By Marshall Ingwerson, writer of The Christian Science Monitor
The Christian Science Monitor
THE status of abortion rights in the United States is nearing another turning point.
Tomorrow, the US Supreme Court is hearing a case that abortion-rights advocates are billing as the all-but-certain end of constitutional protection for abortion decisions.
The outcome may not be nearly so dramatic a shift. But even a decision close to what the justices have already decided in the past three years would result in greater difficulty for many women to obtain abortions.
The case is a challenge to a Pennsylvania law that restricts the right to abortion. The justices will hear oral arguments Wednesday, and a decision is expected by late June.
The restrictions in this case do not approach an outright ban.
Before performing an abortion, a doctor would provide information about fetus development and abortion alternatives, then wait 24 hours before the operation. A girl under 18 would need the permission of a parent or a judge. A married woman would be required to notify her husband before an abortion, except under threat of violence.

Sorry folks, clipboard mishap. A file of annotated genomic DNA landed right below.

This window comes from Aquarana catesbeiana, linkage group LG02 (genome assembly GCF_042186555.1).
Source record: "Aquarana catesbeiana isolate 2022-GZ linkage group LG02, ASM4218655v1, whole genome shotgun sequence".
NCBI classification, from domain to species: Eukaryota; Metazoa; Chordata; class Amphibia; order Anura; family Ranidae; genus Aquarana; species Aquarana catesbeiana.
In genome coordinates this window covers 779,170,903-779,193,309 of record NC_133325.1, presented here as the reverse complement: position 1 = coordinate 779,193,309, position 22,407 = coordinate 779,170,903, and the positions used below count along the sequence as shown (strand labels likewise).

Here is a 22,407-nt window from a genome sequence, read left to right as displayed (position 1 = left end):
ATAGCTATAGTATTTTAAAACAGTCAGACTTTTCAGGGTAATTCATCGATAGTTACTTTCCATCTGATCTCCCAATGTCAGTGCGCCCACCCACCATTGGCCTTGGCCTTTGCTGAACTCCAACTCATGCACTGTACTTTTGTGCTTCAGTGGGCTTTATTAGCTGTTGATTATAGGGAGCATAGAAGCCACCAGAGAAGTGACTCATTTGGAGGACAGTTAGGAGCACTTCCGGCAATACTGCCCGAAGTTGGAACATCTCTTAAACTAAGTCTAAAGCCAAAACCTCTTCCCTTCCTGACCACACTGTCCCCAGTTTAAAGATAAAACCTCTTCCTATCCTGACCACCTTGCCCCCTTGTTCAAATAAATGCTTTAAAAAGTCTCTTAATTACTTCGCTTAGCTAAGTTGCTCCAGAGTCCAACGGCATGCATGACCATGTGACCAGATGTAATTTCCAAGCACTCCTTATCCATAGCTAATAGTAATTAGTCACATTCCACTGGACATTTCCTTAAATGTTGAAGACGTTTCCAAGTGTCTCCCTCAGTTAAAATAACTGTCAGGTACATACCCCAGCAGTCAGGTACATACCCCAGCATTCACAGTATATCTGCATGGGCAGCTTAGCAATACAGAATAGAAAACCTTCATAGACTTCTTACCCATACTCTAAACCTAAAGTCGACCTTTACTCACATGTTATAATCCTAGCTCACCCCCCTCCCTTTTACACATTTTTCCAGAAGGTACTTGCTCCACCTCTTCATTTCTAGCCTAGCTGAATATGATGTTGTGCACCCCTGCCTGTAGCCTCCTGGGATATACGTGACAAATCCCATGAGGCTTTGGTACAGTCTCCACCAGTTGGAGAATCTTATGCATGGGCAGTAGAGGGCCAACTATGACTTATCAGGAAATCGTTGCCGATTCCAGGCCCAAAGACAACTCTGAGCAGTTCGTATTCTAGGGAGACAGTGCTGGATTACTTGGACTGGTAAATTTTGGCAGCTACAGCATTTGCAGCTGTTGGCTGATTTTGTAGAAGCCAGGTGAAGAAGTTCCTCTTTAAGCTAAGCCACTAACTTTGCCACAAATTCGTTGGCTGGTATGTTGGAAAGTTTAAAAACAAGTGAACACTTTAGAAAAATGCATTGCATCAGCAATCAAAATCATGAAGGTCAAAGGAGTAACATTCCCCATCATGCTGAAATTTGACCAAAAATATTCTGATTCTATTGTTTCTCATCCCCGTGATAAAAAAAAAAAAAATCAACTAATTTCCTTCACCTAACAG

All these restrictions except the husband-notification rule survived the scrutiny of Third US Circuit Court of Appeals on their way to the Supreme Court.
The key issue in this case is the standard the court uses.
The 1973 Roe v. Wade decision established abortion as a fundamental right, so that any state regulation had to prove a compelling state interest to be allowed. The court has been gradually lowering the threshold for state restrictions on abortion in recent years. In the 1989 Webster v. Reproductive Health Services decision, Justice Sandra Day O'Connor - the swing vote - wrote that states could impose restrictions on abortions so long as they did not impose an "undue burden" on a woman's legal right to obtain an abortion.
If the court affirms the use of the undue-burden test, then many restrictions such as those in Pennsylvania's law may pass constitutional muster. But sweeping bans such as those enacted in Guam, Louisiana, and Utah would probably not stand. If the court adopts a more hands-off standard that says a regulation must simply have a rational basis, then the constitutional protection for abortion is virtually gone.
Under this standard, even Guam's strict ban, which was struck down as unconstitutional by an appellate court last week, would stand a chance of surviving.
Four Supreme Court justices have indicated a willingness to adopt a rational-basis test for restrictions on abortion - Antonin Scalia, Byron White, Anthony Kennedy, and William Rehnquist. …